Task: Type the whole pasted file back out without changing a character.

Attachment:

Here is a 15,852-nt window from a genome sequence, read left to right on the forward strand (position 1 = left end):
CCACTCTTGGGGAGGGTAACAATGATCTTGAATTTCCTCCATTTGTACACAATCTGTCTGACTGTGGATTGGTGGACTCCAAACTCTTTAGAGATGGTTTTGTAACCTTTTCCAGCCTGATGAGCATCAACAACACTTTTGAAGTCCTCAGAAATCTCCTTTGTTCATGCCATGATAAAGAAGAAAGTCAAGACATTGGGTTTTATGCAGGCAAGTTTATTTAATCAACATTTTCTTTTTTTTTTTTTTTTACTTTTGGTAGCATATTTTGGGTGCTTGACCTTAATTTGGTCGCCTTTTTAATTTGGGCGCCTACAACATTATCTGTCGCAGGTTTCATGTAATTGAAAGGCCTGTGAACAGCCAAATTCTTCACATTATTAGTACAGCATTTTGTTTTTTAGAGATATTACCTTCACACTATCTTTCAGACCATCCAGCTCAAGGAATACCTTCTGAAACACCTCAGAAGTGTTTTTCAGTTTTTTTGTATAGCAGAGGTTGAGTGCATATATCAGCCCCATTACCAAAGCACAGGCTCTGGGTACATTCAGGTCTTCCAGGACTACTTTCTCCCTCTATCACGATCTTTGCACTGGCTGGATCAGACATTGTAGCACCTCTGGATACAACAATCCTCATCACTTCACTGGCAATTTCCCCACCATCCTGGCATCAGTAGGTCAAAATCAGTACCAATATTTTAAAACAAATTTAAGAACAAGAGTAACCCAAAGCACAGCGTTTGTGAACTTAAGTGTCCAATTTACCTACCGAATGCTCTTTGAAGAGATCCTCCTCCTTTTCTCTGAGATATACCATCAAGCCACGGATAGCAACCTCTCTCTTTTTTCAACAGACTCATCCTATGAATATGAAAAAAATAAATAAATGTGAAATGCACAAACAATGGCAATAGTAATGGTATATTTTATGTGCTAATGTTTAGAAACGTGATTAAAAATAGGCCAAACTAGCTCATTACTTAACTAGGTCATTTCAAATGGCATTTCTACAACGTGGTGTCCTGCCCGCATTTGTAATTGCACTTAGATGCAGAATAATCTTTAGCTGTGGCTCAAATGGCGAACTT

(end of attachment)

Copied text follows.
Here is a 15,852-nt window from a genome sequence, read left to right on the forward strand (position 1 = left end):
CCACTCTTGGGGAGGGTAACAATGATCTTGAATTTCCTCCATTTGTACACAATCTGTCTGACTGTGGATTGGTGGACTCCAAACTCTTTAGAGATGGTTTTGTAACCTTTTCCAGCCTGATGAGCATCAACAACACTTTTGAAGTCCTCAGAAATCTCCTTTGTTCATGCCATGATAAAGAAGAAAGTCAAGACATTGGGTTTTATGCAGGCAAGTTTATTTAATCAACATTTTCTTTTTTTTTTTTTTTTACTTTTGGTAGCATATTTTGGGTGCTTGACCTTAATTTGGTCGCCTTTTTAATTTGGGCGCCTACAACATTATCTGTCGCAGGTTTCATGTAATTGAAAGGCCTGTGAACAGCCAAATTCTTCACATTATTAGTACAGCATTTTGTTTTTTAGAGATATTACCTTCACACTATCTTTCAGACCATCCAGCTCAAGGAATACCTTCTGAAACACCTCAGAAGTGTTTTTCAGTTTTTTTGTATAGCAGAGGTTGAGTGCATATATCAGCCCCATTACCAAAGCACAGGCTCTGGGTACATTCAGGTCTTCCAGGACTACTTTCTCCCTCTATCACGATCTTTGCACTGGCTGGATCAGACATTGTAGCACCTCTGGATACAACAATCCTCATCACTTCACTGGCAATTTCCCCACCATCCTGGCATCAGTAGGTCAAAATCAGTACCAATATTTTAAAACAAATTTAAGAACAAGAGTAACCCAAAGCACAGCGTTTGTGAACTTAAGTGTCCAATTTACCTACCGAATGCTCTTTGAAGAGATCCTCCTCCTTTTCTCTGAGATATACCATCAAGCCACGGATAGCAACCTCTCTCTTTTTTCAACAGACTCATCCTATGAATATGAAAAAAATAAATAAATGTGAAATGCACAAACAATGGCAATAGTAATGGTATATTTTATGTGCTAATGTTTAGAAACGTGATTAAAAATAGGCCAAACTAGCTCATTACTTAACTAGGTCATTTCAAATGGCATTTCTACAACGTGGTGTCCTGCCCGCATTTGTAATTGCACTTAGATGCAGAATAATCTTTAGCTGTGGCTCAAATGGCGAACTT